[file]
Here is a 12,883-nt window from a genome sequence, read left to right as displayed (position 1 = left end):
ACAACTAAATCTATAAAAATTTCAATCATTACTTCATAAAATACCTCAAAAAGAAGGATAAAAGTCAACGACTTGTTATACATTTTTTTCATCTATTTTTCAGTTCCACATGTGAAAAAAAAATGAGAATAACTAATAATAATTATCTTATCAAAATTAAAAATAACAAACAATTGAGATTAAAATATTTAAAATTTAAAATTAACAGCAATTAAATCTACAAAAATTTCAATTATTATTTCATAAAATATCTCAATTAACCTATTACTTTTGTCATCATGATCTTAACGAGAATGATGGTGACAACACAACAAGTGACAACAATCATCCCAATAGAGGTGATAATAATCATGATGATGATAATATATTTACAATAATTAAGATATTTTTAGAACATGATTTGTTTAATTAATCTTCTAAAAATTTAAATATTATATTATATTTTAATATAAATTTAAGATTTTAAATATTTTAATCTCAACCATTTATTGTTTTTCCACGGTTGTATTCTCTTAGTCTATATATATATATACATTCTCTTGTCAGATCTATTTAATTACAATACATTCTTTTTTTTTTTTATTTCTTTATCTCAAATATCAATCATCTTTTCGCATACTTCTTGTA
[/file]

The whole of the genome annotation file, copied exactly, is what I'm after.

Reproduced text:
Here is a 12,883-nt window from a genome sequence, read left to right as displayed (position 1 = left end):
ACAACTAAATCTATAAAAATTTCAATCATTACTTCATAAAATACCTCAAAAAGAAGGATAAAAGTCAACGACTTGTTATACATTTTTTTCATCTATTTTTCAGTTCCACATGTGAAAAAAAAATGAGAATAACTAATAATAATTATCTTATCAAAATTAAAAATAACAAACAATTGAGATTAAAATATTTAAAATTTAAAATTAACAGCAATTAAATCTACAAAAATTTCAATTATTATTTCATAAAATATCTCAATTAACCTATTACTTTTGTCATCATGATCTTAACGAGAATGATGGTGACAACACAACAAGTGACAACAATCATCCCAATAGAGGTGATAATAATCATGATGATGATAATATATTTACAATAATTAAGATATTTTTAGAACATGATTTGTTTAATTAATCTTCTAAAAATTTAAATATTATATTATATTTTAATATAAATTTAAGATTTTAAATATTTTAATCTCAACCATTTATTGTTTTTCCACGGTTGTATTCTCTTAGTCTATATATATATATACATTCTCTTGTCAGATCTATTTAATTACAATACATTCTTTTTTTTTTTTATTTCTTTATCTCAAATATCAATCATCTTTTCGCATACTTCTTGTA